Book Review: The Giver, by Lois Lowry

giver_coverLois Lowry does a great job of completely engaging the reader in this story.  The meaning of the “precision of language,” the odd recalled memories, and the speaker telling everyone what to do is quite odd at the beginning of the story.  Jonas, an eleven year old boy, is living in a futuristic town and is feeling… apprehensive, as he would call it… for the Ceremony of Twelve.  For each year as the people in his Community grow up one year, there is a ceremony where something happens to them.  At eight years old, you get a jacket with pockets signifying maturity to hold onto your own things.  At nine, you get a bicycle with your name on it.  (Bicycles are the only transportation within the Community.)  At Twelve, you get assigned your job; that is what Jonas is apprehensive about.

The ceremony goes more quickly than he thought and when each twelve year old boy or girl is assigned his or her role, the community elders skip over him.  Only at the end they announce his assignment.  He is assigned something very special… to work with The Giver.  Jonas learns that not only will he have his lifetime job to be with The Giver and replace his job, but also experience the pain of the memories transmitted to him.  Two big themes I found important in this story were love and conformity, which always remind me of the song “All you need is Love” by the Beatles.  This conveys the message being told in the story—all you really need is love and a bond between you and someone else.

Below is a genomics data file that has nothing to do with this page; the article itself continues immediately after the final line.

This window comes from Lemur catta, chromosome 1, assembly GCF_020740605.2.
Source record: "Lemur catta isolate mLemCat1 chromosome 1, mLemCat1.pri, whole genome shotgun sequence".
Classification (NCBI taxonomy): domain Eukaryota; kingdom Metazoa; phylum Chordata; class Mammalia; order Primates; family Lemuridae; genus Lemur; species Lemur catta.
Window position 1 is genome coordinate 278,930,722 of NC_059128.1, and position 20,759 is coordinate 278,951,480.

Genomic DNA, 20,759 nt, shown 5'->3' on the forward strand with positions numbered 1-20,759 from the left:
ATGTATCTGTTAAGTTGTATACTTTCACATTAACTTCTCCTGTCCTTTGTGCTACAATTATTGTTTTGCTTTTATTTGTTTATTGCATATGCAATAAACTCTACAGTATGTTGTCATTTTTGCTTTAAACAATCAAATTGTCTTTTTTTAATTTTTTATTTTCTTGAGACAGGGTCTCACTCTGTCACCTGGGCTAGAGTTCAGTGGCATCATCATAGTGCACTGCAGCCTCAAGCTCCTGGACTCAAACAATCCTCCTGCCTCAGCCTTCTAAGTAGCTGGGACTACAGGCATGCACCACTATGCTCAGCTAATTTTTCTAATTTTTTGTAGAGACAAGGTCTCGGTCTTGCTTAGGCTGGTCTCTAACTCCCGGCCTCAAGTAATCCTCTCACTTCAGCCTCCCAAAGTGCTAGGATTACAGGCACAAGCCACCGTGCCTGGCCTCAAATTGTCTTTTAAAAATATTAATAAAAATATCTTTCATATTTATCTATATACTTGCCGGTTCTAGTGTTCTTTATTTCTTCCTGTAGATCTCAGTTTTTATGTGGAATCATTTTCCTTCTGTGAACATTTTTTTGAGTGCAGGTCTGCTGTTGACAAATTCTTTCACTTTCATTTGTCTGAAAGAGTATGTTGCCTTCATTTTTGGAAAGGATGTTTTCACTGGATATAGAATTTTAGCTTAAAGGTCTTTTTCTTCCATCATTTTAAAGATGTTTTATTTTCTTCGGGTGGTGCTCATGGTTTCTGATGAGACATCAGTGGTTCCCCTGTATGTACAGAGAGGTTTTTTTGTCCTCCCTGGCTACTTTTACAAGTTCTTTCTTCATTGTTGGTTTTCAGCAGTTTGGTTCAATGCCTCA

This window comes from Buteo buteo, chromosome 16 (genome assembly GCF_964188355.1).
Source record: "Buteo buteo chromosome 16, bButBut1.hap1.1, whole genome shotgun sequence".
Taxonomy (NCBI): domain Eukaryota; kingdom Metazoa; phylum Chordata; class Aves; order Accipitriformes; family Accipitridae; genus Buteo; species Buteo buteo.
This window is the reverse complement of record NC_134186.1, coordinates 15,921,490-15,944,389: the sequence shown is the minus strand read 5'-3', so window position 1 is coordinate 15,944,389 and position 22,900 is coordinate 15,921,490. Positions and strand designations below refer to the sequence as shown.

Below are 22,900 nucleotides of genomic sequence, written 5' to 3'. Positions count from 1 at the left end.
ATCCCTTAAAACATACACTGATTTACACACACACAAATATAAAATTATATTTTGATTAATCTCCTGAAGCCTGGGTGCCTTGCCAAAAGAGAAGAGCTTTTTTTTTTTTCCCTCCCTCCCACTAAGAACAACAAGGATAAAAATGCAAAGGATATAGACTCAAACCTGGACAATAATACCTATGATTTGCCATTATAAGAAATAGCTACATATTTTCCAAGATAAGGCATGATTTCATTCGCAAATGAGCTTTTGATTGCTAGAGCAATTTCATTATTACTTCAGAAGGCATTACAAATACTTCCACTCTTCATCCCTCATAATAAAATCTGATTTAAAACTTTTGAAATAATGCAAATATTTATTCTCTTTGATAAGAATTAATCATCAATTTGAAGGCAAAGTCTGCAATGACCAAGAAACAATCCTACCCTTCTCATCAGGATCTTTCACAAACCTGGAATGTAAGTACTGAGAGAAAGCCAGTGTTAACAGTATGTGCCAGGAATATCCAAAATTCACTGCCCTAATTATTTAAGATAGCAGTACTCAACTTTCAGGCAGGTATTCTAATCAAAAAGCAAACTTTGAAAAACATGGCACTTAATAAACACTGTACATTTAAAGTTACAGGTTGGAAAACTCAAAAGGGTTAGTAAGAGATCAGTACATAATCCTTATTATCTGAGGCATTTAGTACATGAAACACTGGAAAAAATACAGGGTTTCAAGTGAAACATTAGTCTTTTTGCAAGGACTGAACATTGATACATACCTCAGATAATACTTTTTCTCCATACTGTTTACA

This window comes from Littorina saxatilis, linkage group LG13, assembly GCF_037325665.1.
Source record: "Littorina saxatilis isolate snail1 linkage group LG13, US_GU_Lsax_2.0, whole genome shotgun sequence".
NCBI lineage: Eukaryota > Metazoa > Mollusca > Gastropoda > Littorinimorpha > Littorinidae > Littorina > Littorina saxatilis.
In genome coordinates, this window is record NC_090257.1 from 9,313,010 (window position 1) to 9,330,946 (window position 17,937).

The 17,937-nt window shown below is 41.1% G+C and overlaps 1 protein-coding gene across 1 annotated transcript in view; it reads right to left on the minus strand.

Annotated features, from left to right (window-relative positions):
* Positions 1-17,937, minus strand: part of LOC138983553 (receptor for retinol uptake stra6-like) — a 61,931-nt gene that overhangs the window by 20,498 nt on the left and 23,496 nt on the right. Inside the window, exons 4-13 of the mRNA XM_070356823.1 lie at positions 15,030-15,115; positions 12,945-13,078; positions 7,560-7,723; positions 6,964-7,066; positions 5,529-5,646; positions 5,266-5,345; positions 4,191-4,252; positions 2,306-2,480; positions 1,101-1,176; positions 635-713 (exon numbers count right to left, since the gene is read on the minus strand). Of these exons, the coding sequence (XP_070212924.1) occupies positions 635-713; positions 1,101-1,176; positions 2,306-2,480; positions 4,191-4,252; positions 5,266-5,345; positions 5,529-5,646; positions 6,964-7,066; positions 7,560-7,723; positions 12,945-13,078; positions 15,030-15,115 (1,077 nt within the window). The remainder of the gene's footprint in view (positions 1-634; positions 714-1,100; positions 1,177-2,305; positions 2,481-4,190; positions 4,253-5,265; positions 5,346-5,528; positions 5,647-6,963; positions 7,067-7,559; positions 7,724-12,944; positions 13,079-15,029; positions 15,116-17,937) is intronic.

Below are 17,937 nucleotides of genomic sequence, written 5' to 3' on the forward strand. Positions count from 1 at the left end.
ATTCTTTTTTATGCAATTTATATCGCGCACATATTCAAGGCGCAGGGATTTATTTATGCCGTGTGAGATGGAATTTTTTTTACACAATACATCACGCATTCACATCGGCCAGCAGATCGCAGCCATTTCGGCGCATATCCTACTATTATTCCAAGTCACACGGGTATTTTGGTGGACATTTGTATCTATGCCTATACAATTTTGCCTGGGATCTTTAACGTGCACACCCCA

When I finished this book, I was not completely satisfied, but very moved.  I felt that this is not how our future should look.  The conflict between Jonas’s knowledge and the transmitted memories was very interesting.  I would recommend this book to any middle and high schoolers who have some time on their hands to really get the gist of the book.  Have fun!

Maya S., 6th grade

6th Grade

3 thoughts on “Book Review: The Giver, by Lois Lowry

  1. I read this book a while ago and have reread it numerous times since.
    Regarding your comment about your lack of satisfaction upon the book’s resolution, I just have to say this:
    I do not feel that books hold an obligation to leave readers in a state of unadulterated happiness upon their end, nor do I hope for them to satisfy me to a certain extent (or even at all). Instead, I feel that they must teach me; I feel that books that don’t teach their readers something are not doing their unspoken job. It is not the words on the pages that are fantastically important, it is the effect they have once amalgamated to form one unified whole. It is what we, as readers, are able to take away from what is written that is principal. Edmund Wilson, an American writer, once said, “No two persons ever read the same book.” He was speaking figuratively, of course, addressing the concept that the worth of a book of fiction is not in its contents, but by what we can learn; what we can take away from it and utilize in reality.

  2. Loved your review! I agree, the ending wasn’t entirely satisfactory, but it definitely taught me about the wrongs of dystopias. I read it in seventh grade and I remember how much the ending confused and disappointed me. Over time, I realized that some authors don’t explicitly state the conclusion- you’re left to interpret it yourself. I like that style, because it allows the freedom of imagining your ideal ending. Another book with a similar style is The Metamorphosis by Franz Kafka. Throughout the whole book, you never know the reason for why the events in the book occur. You’re left to figure it out. Nonetheless, I loved your review! Made me remember how amazing The Giver is.

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